The second philosophy is one that is practiced by a smaller, but still significant number of lenders, who fall more into the traditional lender's model of doing things, and that is to wait until one payment has been received. Since this eliminates a noteworthy fraction of the fraud that's out there, they get a better markup for their loans. The downside is because they have to hold it an average of two months before the first payment is received, that means they can only turn the money six times per year at most, as opposed to the twelve for the previous model of lender. So they get six markups of three percent or so, maybe close to 20 percent over a year. To this, they add maybe three percent, to cover the interest they actually received from borrowers directly. Net: maybe 22 percent. Furthermore, this leaves them stuck with those loans where the first payment is late, because nobody wants to buy those. Better from their mortgage bond buyer's point of view, not so hot for their bottom line because there is a high percentage chance of those loans becoming what is known as "non-performing." In other words, default. The bond buyers got stuck with the results of default in the first scenario, which the lender views as a much better thing than dealing with it themselves. In other words, this scenario forces the lender to actually live with the results of their riskier underwriting scenarios. They actually can sell those loans, but anybody who's paying to assume that kind of risk is going to demand a commensurately lower price for it, which is reflected in a lower bottom line. So the lenders who hold a loan until after the first payment usually have tougher underwriting than those with pure packaging house mentality.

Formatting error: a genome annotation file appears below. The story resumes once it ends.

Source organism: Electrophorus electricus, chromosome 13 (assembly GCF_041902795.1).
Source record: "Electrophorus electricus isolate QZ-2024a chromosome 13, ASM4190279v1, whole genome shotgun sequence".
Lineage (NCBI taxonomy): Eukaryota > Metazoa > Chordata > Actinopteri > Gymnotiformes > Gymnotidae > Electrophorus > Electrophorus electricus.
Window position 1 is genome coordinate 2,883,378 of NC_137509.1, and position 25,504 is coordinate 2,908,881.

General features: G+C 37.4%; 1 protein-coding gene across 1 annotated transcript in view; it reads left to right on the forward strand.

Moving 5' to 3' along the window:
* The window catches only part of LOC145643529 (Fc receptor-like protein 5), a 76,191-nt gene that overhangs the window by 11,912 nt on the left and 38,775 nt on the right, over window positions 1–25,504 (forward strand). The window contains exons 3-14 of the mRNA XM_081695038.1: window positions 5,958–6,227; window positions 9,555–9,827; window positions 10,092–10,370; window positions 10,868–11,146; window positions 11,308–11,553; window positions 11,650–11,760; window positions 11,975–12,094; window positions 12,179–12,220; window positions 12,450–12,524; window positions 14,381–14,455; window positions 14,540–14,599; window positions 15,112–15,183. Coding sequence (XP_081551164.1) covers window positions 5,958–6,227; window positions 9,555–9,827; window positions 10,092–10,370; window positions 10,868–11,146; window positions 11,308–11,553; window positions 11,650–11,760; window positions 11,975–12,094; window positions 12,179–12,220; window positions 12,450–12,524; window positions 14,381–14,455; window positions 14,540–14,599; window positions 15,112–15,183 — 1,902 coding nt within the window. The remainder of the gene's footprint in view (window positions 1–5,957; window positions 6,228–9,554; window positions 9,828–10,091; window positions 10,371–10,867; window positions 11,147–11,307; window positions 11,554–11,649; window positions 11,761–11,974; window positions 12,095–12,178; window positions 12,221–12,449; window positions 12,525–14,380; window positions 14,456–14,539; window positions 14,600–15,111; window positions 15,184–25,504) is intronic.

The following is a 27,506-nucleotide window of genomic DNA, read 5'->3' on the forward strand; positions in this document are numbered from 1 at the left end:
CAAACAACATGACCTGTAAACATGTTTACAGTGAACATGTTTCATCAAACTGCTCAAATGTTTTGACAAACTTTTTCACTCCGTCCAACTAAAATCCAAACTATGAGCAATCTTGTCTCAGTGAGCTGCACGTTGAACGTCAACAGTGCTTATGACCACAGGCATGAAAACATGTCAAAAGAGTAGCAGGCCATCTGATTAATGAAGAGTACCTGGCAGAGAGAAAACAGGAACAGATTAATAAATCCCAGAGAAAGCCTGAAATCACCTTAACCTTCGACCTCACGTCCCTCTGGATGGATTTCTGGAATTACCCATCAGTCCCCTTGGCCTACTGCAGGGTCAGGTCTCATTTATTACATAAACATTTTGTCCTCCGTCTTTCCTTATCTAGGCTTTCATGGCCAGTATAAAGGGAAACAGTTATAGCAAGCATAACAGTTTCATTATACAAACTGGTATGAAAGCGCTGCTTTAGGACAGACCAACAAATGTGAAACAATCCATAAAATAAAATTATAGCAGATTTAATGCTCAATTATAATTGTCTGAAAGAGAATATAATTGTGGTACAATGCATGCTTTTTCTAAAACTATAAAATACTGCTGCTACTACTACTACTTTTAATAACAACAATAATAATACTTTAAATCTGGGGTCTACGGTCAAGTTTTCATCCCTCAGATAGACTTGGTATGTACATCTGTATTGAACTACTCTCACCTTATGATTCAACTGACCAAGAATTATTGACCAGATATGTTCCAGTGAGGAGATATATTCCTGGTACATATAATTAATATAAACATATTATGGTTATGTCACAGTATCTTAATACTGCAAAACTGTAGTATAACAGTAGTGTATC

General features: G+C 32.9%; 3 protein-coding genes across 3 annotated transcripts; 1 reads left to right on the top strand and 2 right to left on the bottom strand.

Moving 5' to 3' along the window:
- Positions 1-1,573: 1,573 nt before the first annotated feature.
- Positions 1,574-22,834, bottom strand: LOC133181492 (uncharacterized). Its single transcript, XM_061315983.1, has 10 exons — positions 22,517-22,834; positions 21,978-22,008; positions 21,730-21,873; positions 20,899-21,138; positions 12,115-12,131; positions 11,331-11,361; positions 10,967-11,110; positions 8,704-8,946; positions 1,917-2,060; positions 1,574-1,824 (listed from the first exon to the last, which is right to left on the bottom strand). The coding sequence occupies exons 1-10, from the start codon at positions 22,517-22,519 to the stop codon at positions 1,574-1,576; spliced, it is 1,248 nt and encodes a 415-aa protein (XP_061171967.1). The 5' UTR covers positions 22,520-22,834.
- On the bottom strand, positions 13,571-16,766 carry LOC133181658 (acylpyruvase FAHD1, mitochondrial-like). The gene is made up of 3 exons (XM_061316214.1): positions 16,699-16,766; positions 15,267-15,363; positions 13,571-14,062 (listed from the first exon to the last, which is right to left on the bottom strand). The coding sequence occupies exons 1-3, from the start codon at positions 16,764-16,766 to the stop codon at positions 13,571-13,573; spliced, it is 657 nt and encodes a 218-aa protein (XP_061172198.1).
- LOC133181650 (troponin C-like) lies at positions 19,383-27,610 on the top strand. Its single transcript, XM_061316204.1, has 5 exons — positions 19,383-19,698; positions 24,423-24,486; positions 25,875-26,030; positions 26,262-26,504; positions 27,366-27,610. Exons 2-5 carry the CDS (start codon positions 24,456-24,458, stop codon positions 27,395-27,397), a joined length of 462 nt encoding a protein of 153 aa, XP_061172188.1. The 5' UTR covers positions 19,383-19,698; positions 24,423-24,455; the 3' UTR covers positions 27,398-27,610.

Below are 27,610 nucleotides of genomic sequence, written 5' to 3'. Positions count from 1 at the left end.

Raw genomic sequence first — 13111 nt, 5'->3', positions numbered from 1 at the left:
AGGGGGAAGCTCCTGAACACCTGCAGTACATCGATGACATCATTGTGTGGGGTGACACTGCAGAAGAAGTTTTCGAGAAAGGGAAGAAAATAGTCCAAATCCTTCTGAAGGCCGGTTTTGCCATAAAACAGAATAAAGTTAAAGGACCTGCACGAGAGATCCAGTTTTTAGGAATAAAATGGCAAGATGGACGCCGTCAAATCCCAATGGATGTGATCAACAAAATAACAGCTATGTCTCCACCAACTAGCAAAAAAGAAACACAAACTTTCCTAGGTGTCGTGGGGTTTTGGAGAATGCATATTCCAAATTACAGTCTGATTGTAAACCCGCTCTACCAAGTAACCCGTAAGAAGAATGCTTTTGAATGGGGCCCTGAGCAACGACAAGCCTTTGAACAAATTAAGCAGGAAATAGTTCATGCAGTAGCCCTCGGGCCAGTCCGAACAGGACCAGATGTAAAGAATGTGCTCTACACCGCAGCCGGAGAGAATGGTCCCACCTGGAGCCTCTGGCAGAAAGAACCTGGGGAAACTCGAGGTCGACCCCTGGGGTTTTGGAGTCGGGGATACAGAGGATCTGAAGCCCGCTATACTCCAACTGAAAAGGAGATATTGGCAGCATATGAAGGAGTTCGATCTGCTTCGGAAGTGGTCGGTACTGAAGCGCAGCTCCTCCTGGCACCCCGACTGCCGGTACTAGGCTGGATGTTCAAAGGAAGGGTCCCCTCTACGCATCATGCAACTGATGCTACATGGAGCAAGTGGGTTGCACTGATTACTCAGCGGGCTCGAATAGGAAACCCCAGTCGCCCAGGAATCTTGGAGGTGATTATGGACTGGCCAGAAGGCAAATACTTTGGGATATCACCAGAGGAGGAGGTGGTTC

Finally, there are still a few lenders who wait until they have three payments, giving them the best prices of all when they sell. Unfortunately, it takes about four months for them to be able to do this, so they get four percent for the loan, but can only turn the money three times per year. This actually gives them a chance to fix bill paying problems that might have afflicted the second group, but on the other hand, more people have a late payment somewhere in the first three. Nobody wants to pay a good price for loans that are not current, and a little less if it has been delinquent but is no longer, as that's a flag for possible future problems. These lenders get maybe 12 percent per year in funding markup, plus four percent or so for interest actually received from borrowers, netting maybe sixteen to seventeen percent. Needless to say, this model has largely fallen out of favor by most lenders because it doesn't put as much money into the firm's bottom line, but they still get over twice what the lender who actually holds the loan makes per year.
Now this phenomenon has been part of what has driven rates down from their rates of years previous, as lenders face increased competition from other lenders who "want in" on that twenty-four to thirty percent per year from turning the loans, and are pressured to deliver lower rates by the fact that most of their money actually comes from selling the loan, as opposed to servicing loans they do make. Many lenders actually retain servicing rights when they sell the loan, as this gives them continuing income. Indeed, many people out there whose loans have been sold multiple times are blissfully unaware of the fact, as they are still sending the check to the original servicing company.
Another thing that this has driven is the increased use of pre-payment penalties, as the entities buying the loans, which are mostly large Wall Street entities, are very attracted by the consequences of buying loans with prepayment penalties, and thus, pay more for them. If you know that you're going to get that 7% for at least three years, or get a one time stroke of three percent if you don't, you are willing to pay more for those bonds than if the people involved could just hand you your money at any time. Many times the sub-prime market will offer the same people a better rate with a prepayment penalty than the A paper market will without a pre-payment penalty. It's all well and good to save half a percent on a half million dollar mortgage, which is $2500 per year, but if you don't last the three years you are out $15,000, twice the maximum you possibly could save! Pre-payment penalties are to make the aggregated mortgages more attractive to Wall Street.